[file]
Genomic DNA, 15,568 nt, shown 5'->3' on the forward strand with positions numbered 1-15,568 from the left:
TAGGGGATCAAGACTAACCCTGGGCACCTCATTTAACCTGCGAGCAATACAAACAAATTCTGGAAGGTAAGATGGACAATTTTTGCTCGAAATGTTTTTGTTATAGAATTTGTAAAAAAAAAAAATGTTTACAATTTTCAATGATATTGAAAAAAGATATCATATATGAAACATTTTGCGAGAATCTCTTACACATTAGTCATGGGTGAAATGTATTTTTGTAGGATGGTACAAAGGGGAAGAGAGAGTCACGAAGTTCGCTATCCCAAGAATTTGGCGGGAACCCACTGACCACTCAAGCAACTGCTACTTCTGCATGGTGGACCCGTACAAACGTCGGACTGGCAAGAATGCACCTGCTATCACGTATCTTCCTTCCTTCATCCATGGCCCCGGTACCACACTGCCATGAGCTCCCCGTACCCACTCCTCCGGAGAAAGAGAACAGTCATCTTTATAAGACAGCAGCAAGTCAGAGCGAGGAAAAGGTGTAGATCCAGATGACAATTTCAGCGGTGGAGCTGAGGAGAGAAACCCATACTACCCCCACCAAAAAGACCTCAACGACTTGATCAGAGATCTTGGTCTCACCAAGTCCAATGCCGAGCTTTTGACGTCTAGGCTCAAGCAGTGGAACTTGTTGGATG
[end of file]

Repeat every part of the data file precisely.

Genomic DNA, 15,568 nt, shown 5'->3' on the forward strand with positions numbered 1-15,568 from the left:
TAGGGGATCAAGACTAACCCTGGGCACCTCATTTAACCTGCGAGCAATACAAACAAATTCTGGAAGGTAAGATGGACAATTTTTGCTCGAAATGTTTTTGTTATAGAATTTGTAAAAAAAAAAAATGTTTACAATTTTCAATGATATTGAAAAAAGATATCATATATGAAACATTTTGCGAGAATCTCTTACACATTAGTCATGGGTGAAATGTATTTTTGTAGGATGGTACAAAGGGGAAGAGAGAGTCACGAAGTTCGCTATCCCAAGAATTTGGCGGGAACCCACTGACCACTCAAGCAACTGCTACTTCTGCATGGTGGACCCGTACAAACGTCGGACTGGCAAGAATGCACCTGCTATCACGTATCTTCCTTCCTTCATCCATGGCCCCGGTACCACACTGCCATGAGCTCCCCGTACCCACTCCTCCGGAGAAAGAGAACAGTCATCTTTATAAGACAGCAGCAAGTCAGAGCGAGGAAAAGGTGTAGATCCAGATGACAATTTCAGCGGTGGAGCTGAGGAGAGAAACCCATACTACCCCCACCAAAAAGACCTCAACGACTTGATCAGAGATCTTGGTCTCACCAAGTCCAATGCCGAGCTTTTGACGTCTAGGCTCAAGCAGTGGAACTTGTTGGATG